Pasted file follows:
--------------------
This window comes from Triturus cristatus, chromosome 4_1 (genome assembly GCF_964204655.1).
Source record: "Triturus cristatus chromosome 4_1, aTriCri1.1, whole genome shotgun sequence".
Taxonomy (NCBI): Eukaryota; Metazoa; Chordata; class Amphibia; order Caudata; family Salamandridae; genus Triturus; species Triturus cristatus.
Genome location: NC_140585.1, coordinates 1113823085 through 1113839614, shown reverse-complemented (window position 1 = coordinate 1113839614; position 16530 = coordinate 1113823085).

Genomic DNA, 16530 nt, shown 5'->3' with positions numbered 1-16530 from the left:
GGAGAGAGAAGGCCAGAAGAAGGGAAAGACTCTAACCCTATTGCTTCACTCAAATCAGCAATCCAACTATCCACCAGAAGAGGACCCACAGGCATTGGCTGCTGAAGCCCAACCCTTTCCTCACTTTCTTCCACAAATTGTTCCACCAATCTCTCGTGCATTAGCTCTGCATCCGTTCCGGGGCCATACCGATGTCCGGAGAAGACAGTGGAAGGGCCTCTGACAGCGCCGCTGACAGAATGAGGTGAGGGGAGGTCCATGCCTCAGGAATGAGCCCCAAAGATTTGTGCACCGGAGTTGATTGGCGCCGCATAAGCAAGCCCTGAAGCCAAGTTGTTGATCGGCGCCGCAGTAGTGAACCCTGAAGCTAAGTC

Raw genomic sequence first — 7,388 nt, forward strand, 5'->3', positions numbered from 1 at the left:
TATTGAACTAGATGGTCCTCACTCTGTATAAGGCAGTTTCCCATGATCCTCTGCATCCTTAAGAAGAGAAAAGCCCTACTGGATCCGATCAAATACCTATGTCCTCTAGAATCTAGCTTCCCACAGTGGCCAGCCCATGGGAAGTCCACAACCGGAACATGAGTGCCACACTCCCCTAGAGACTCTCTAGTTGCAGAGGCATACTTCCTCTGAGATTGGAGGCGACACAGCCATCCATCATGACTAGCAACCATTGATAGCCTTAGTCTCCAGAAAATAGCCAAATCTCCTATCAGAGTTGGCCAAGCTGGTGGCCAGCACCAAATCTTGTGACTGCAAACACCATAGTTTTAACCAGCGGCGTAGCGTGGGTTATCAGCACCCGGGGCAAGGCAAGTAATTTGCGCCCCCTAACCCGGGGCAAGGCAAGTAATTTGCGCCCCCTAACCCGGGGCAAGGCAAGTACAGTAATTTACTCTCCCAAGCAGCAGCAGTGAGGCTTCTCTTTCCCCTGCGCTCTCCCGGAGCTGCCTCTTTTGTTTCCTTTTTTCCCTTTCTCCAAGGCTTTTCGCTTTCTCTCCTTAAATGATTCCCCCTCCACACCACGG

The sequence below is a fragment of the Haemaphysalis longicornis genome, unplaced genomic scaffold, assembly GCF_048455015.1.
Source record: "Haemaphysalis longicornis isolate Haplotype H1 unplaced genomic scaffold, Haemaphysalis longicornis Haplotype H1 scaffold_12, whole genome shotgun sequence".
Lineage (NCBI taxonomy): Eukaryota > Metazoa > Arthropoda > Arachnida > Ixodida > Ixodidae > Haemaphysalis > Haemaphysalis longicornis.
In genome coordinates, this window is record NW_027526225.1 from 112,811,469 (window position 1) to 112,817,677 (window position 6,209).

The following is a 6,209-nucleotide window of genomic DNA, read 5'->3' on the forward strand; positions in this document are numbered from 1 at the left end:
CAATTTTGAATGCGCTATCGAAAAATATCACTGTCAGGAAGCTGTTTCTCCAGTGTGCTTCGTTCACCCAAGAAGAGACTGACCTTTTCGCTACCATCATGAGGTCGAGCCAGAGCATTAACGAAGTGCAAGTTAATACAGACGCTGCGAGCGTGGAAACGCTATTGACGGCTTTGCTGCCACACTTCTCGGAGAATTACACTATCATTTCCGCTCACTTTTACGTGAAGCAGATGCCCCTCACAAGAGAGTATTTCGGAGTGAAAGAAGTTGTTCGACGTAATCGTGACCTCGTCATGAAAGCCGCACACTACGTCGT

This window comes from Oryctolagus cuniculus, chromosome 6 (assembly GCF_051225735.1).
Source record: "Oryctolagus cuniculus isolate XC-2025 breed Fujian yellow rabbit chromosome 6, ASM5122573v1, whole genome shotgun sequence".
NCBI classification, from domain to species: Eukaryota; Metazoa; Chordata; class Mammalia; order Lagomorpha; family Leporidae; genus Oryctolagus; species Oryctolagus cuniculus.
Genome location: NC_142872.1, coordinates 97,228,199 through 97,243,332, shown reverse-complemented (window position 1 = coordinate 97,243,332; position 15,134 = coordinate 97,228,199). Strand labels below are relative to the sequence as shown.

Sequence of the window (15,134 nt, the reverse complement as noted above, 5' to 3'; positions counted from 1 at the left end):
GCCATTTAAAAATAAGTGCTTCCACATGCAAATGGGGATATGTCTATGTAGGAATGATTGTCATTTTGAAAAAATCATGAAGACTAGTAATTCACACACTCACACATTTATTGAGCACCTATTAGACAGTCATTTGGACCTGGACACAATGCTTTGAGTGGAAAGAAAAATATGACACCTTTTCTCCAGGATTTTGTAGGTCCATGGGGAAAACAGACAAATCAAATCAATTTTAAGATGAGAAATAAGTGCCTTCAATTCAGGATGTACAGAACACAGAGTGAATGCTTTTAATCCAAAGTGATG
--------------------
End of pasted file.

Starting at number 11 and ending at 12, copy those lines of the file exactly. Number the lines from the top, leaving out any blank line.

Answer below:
Lineage (NCBI taxonomy): Eukaryota > Metazoa > Arthropoda > Arachnida > Ixodida > Ixodidae > Haemaphysalis > Haemaphysalis longicornis.
In genome coordinates, this window is record NW_027526225.1 from 112,811,469 (window position 1) to 112,817,677 (window position 6,209).